Following the huge success of the new comic book, Botcon came to Fort Wayne, IN on July 26, 2002. Greg, Riggle and I decided to go to this con to check it out. Greg had made a computer generated image of Soundwave for the computer portion of art contest. I made the picture (seen here) for the black and white portion of the art contest. I later colored it quickly in Photoshop. On day 2 we returned to see how we did. Greg won 1st place in his category and I won 3rd place in mine. For me this felt great. I was up against a professional who drew for the box art of the toys (who came in lower on the list), another picture of the dinobots (2nd place) done with charcoal that was about 3 times the size of mine and a 4 foot by 6 foot rendition of George Perez and Alex Ross's cover to Crisis on Infinite Earths with Transformers instead (1st place). I felt pretty accomplished with this. If you have the old Rhino DVD box set from Season 1, there are extras from this Botcon. It shows both mine and Greg's art on the video and even shows the both of us at one point watching a CGI cartoon someone made for the contest. It's pretty cool to be on the extras for that box set.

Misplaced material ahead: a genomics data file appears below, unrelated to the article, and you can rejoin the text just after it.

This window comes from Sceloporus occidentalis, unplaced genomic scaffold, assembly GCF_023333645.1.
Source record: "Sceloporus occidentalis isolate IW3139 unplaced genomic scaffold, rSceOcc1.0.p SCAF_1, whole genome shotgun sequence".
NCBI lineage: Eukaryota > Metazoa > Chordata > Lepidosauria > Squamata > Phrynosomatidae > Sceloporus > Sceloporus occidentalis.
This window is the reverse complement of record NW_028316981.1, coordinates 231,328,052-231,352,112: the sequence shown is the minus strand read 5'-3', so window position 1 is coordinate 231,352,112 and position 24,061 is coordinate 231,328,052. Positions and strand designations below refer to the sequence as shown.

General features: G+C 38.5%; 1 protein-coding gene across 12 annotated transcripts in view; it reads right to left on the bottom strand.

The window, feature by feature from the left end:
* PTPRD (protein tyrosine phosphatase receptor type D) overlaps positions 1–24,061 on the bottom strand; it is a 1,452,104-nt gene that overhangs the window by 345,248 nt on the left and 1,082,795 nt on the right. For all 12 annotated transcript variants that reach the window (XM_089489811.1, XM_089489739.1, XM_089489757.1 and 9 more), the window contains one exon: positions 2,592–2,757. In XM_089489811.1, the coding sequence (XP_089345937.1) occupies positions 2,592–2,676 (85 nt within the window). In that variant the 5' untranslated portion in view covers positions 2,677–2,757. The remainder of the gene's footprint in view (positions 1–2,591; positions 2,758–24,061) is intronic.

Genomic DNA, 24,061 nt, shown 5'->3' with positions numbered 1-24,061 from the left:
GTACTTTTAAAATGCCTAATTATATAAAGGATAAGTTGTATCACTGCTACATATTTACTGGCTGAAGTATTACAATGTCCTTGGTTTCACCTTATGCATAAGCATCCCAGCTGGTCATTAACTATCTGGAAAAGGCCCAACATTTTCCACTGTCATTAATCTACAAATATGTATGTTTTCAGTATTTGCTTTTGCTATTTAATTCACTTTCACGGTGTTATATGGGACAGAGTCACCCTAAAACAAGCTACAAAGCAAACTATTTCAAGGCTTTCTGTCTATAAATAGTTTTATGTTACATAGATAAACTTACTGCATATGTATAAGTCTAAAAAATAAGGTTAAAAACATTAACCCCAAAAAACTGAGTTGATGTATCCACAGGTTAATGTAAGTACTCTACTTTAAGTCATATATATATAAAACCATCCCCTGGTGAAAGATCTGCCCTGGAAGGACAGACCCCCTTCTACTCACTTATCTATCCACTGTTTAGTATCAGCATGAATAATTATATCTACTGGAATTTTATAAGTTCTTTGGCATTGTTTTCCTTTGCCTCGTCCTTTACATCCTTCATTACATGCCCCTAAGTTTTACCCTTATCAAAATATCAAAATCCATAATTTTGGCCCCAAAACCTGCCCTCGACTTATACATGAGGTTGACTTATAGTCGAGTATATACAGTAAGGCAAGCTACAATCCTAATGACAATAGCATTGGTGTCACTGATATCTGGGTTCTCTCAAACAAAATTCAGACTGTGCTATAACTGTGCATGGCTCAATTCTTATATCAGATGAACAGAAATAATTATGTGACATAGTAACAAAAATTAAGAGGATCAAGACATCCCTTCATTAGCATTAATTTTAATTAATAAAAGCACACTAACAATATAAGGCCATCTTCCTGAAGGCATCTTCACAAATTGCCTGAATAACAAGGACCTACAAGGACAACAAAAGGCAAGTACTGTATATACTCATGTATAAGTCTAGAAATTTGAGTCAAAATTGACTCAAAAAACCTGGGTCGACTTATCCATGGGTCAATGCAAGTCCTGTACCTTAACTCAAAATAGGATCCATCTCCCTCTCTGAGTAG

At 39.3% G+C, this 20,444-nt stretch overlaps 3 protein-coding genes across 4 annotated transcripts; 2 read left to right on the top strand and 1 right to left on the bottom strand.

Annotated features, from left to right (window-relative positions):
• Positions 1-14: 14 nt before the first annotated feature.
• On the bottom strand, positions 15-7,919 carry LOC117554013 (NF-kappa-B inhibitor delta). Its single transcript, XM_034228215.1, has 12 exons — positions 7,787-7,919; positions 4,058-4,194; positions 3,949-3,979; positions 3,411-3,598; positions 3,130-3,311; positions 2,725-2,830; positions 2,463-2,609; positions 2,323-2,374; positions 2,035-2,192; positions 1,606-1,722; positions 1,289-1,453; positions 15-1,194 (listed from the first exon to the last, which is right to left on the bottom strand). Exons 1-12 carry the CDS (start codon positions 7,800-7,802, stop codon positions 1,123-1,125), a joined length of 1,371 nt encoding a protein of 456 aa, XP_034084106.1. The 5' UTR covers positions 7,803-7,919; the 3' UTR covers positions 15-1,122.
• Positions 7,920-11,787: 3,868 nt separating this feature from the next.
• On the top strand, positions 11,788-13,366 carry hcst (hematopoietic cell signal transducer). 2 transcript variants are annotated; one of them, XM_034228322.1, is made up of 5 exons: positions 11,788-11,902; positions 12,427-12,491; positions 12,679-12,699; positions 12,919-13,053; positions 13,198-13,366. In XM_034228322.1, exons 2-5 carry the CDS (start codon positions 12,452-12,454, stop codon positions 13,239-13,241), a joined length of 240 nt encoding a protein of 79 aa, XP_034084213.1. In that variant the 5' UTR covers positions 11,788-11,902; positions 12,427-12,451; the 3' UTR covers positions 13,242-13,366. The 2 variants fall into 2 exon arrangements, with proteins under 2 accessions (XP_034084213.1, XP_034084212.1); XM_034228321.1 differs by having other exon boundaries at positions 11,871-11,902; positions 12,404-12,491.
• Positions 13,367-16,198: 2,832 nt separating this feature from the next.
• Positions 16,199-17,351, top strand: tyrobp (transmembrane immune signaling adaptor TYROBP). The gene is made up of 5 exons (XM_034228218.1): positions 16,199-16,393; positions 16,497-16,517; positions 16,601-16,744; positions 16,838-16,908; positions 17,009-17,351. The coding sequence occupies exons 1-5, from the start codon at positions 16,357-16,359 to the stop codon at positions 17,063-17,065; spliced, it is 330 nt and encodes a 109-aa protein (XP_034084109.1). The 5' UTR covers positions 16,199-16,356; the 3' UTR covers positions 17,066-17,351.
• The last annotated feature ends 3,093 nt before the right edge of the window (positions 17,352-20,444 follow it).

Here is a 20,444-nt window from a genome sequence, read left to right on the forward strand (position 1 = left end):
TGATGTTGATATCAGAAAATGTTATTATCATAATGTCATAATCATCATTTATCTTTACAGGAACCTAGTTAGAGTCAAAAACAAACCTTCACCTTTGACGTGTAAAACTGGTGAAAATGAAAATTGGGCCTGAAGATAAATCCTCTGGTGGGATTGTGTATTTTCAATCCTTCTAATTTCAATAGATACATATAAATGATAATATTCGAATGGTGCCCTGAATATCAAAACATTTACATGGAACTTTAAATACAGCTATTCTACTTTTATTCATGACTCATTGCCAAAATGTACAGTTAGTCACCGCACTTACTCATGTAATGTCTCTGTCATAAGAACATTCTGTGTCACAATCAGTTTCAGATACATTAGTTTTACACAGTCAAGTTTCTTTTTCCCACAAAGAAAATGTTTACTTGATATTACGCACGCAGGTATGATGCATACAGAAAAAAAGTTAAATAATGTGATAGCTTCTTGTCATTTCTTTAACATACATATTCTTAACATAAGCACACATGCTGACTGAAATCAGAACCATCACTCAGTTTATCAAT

It was now leading into December of 2002 and Batman was about to get the biggest story arc to happen in years. After DC Comics bought Wildstorm from Jim Lee, they signed him to an exclusive contract. They hired Jeph Loeb (writer) and Jim Lee (penciller) to start the Batman "Hush" story arc in issue #608. This was another mystery series from Loeb in the Long Halloween style (which he is very good at). The mystery was: Who was Hush? With each passing issue sales kept increasing. My Batman sales were at only 4 copies a month before 608 and by the end of Hush I was up to 30 subscribers on the series. The hype of this series was growing with each and every issue. Some customers were coming in the day after each issue to get my opinions on what was going on in the story (I won't post spoilers of that here). I will say that I predicted a good portion of the story before it happened (except for the twist at the end). One of my regulars (Karl Schultz) was there every Wednesday to purchase Hush and then every Thursday to discuss theories. It was a fun time to be reading this story each month and have time in between each issue to speculate (before the internet was running spoilers everywhere). It was a very different experience back then. This was the first time in a long time where we saw customers just flooding in to get caught up on a story after hearing about it from friends. Fortunately for me I was ordering heavier than I really needed to at the beginning because knowing Loeb's work and Lee's amazing pencils, I had a feeling this was gonna be huge and took the gamble of over ordering. I was lucky enough to have made this decision as this allowed me to accommodate almost every person who came in after it started. This is one of my all time favorite Batman stories and I highly recommend reading it, but make sure to mention to me that you are doing it from this article. I will start you somewhere else and work you to Hush. I've learned over the years that if you start Batman with Hush, it's nearly impossi